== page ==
Sleep and Death carry away the dead Sarpedon, with Hermes watching over them. Sixth century Attic crater by Euphronius.

Sleep and Death carry away the dead Sarpedon, with Hermes watching over them. Sixth century Attic crater by Euphronius.

Like Chilcot’s painstaking investigation, the Iliad often homes in on what seems like tedious details, and those details are important. The battles may read like blood-and-guts action scenes  in an 18-rated movie, but they also keep a tally of the names of the fallen – perhaps it’s partly trophy hunting for the heroes (armour is usually stripped from the dead, even in the thick of battle), but during the epic, the long list of the fallen (254 names, and many other deaths mentioned) leaves no doubt about the cost of war.  And sometimes, there is a chance to stop for a while and contemplate the death of comparatively unimportant participants and their importance to their loved ones at home, e.g. Simoeisius or the sons of Phaenops (5.151-7).

“Now he (Diomedes) went after the two sons of Phaenops, Xanthus and Thoön, Full grown both, but Phaenops was stricken in sorrowful old age nor could breed another son to leave among his possessions. There he killed these two and took away the dear life from them both, leaving to their father lamentation and sorrowful affliction, since he was not to welcome them home from the fighting alive still, and remote kinsmen shared his possessions.”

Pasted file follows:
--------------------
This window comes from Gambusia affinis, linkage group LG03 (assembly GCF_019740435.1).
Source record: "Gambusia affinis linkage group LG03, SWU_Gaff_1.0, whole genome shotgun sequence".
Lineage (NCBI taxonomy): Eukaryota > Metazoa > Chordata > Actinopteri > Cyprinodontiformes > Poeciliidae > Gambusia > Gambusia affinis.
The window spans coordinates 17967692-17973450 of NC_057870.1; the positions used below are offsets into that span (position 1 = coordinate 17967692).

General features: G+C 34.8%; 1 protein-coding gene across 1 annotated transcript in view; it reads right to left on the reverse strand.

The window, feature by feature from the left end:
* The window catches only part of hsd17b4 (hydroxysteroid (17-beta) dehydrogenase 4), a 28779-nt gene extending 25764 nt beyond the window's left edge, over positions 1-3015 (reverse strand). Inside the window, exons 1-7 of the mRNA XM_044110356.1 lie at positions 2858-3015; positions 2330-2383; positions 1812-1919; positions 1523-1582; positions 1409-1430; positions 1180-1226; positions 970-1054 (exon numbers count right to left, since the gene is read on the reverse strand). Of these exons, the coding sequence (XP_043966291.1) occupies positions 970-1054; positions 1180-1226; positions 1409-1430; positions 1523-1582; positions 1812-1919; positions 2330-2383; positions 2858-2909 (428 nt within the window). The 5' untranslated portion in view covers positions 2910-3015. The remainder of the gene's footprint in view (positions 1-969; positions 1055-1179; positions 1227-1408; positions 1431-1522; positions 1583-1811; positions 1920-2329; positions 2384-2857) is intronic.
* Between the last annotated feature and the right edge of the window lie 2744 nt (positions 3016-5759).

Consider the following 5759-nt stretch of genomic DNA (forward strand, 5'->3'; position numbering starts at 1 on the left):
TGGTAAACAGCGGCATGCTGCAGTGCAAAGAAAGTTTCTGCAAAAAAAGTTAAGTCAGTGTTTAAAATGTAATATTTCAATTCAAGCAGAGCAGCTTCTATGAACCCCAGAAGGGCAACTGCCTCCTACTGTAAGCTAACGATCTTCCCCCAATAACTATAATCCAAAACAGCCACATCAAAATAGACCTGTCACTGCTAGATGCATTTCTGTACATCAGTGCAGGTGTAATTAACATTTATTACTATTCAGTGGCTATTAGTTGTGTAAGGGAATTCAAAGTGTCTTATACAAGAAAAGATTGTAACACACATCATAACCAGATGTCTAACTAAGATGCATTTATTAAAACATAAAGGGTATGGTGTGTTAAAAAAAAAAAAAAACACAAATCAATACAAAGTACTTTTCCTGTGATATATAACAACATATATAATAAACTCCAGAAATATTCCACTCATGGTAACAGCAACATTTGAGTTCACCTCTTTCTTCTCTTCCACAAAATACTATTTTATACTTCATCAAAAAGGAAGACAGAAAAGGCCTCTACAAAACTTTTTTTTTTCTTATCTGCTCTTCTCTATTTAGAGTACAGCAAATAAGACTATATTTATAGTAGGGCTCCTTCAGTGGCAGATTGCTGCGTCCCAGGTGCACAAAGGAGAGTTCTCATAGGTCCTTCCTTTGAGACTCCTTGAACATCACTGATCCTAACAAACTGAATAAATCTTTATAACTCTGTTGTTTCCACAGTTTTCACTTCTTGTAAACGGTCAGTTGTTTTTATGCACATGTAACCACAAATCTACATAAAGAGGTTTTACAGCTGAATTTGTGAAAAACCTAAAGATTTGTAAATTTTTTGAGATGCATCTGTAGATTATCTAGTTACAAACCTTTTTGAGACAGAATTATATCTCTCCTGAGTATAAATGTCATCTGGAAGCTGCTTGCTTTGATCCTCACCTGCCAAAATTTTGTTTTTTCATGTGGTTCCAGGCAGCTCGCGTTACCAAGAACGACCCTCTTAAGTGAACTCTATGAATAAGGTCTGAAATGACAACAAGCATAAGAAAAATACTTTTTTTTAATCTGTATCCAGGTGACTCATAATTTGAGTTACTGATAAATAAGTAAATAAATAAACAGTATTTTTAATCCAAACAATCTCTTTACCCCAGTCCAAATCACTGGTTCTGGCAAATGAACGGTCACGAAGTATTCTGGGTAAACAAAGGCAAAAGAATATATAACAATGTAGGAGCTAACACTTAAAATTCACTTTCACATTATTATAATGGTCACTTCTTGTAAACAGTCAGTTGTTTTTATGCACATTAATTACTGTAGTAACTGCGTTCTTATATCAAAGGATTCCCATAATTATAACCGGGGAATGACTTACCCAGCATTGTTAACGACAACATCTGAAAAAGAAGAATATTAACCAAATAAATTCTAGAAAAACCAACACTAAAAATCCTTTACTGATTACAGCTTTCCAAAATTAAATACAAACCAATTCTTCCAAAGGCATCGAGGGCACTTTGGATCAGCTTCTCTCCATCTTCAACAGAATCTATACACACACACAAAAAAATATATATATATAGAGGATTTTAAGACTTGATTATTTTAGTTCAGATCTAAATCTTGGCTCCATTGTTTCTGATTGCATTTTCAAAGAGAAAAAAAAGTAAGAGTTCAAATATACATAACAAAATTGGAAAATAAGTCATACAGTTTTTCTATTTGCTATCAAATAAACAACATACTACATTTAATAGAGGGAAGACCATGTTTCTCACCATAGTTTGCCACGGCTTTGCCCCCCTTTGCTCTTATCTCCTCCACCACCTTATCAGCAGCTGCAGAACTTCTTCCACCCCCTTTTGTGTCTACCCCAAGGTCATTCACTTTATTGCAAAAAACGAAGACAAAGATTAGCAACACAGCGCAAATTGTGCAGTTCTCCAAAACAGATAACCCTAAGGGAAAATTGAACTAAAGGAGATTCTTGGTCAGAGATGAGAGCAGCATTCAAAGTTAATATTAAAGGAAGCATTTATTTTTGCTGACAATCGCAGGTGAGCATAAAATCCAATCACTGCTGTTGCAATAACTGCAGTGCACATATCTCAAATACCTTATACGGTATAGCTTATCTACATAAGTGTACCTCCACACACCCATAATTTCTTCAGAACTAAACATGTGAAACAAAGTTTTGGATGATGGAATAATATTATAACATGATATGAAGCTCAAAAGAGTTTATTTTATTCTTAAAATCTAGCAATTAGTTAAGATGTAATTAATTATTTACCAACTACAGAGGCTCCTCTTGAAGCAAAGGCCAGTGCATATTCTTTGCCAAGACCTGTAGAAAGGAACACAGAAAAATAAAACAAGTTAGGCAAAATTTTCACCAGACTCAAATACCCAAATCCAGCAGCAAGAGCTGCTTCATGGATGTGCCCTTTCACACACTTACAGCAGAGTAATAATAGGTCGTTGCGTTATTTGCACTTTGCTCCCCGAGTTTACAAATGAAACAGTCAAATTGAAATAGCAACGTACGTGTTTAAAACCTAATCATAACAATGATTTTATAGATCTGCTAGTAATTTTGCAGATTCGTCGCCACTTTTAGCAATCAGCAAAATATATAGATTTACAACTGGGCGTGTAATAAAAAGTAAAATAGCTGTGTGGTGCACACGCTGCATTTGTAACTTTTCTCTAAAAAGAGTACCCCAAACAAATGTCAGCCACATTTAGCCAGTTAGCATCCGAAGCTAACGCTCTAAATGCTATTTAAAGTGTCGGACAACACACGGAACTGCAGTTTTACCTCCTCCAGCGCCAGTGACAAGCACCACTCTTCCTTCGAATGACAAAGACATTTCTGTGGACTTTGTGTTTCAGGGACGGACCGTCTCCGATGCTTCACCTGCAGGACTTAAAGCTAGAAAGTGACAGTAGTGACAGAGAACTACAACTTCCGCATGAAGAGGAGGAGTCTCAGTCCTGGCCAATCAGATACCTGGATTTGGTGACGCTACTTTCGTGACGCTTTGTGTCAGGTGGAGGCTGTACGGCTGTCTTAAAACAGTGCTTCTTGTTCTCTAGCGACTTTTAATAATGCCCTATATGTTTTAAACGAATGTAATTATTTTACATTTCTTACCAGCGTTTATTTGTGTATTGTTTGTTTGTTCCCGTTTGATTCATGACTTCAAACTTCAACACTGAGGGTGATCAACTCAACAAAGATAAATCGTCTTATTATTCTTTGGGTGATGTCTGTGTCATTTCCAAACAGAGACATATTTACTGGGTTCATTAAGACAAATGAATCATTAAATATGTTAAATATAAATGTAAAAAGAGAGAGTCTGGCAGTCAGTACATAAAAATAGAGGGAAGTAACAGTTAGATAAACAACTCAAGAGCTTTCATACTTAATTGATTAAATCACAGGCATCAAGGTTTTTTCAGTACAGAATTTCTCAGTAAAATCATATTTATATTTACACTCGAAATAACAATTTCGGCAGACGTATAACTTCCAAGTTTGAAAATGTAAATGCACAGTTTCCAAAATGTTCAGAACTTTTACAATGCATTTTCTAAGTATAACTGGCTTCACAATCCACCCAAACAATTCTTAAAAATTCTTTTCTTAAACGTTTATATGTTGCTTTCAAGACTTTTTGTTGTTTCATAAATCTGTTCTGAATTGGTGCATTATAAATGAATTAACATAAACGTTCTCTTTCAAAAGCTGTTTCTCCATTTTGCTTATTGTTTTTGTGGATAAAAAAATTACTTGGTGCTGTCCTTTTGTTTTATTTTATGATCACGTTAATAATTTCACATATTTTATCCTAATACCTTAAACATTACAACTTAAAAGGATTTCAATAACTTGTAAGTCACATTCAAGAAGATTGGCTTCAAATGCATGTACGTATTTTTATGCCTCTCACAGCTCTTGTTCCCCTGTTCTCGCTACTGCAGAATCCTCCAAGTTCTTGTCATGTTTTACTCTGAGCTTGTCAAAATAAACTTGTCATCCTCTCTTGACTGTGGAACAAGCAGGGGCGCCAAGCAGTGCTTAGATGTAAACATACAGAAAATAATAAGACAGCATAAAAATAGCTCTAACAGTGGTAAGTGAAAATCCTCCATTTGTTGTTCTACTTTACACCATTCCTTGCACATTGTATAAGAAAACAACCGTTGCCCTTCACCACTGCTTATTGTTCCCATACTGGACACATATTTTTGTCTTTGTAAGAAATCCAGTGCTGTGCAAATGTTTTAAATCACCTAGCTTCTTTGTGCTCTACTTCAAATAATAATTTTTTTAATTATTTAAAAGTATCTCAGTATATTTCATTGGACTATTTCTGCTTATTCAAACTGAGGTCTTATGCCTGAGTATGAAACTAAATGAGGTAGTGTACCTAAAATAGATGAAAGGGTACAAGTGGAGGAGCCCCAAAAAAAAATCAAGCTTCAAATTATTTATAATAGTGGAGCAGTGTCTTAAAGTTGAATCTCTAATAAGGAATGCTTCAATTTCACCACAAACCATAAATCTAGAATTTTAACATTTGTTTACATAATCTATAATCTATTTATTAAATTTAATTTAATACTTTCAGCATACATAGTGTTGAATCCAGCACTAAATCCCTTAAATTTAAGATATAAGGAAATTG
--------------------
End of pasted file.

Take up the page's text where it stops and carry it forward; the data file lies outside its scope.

Like parents of those fallen in war today, Phaenops may have asked why the Greeks went to war in the first place, and whether the outcome was worth it. And his story, and those of others, would make others think as well. Trying to give an answer can, arguably, become a frustratingly long story as well.

In ancient Greece, war was never far away, and when it happened, it was personal and close-up to many. Most free men, and many of the slaves, too, would have experienced action personally at some point in their lives. A re-telling of the war story, a repository of war experience from many angles, was always poignant. For most of us, today, war is a lot less personal, even if our own government decides to wreak havoc somewhere overseas, but, through TV screens, at the same time, war is never absent from our living rooms. How do we deal with that?

Perhaps we need a new war epic for our own time, to help us sort out our thoughts about wars, how they come about, and what horrible damage the leave behind – and especially, to make us think, through these stories, how we personally relate to those events. And I think such an epic ought to be big, and unwieldy, and full of many episodes, digressions and detours, looking at war from many different angles, from the jingoistic to the horrific and the desperately sad. Lord Chilcot does not quite strike me as the muse to inspire poetry to last, or the poet to channel centuries of war experience – but the idea of performing his collection of different perspectives, all 284 hours and 456 minutes or 2.6 million words of them, in their entirety, seems like an interesting reminder that sometimes, long stories need to be told, even though few, if any, will sit through the whole tale.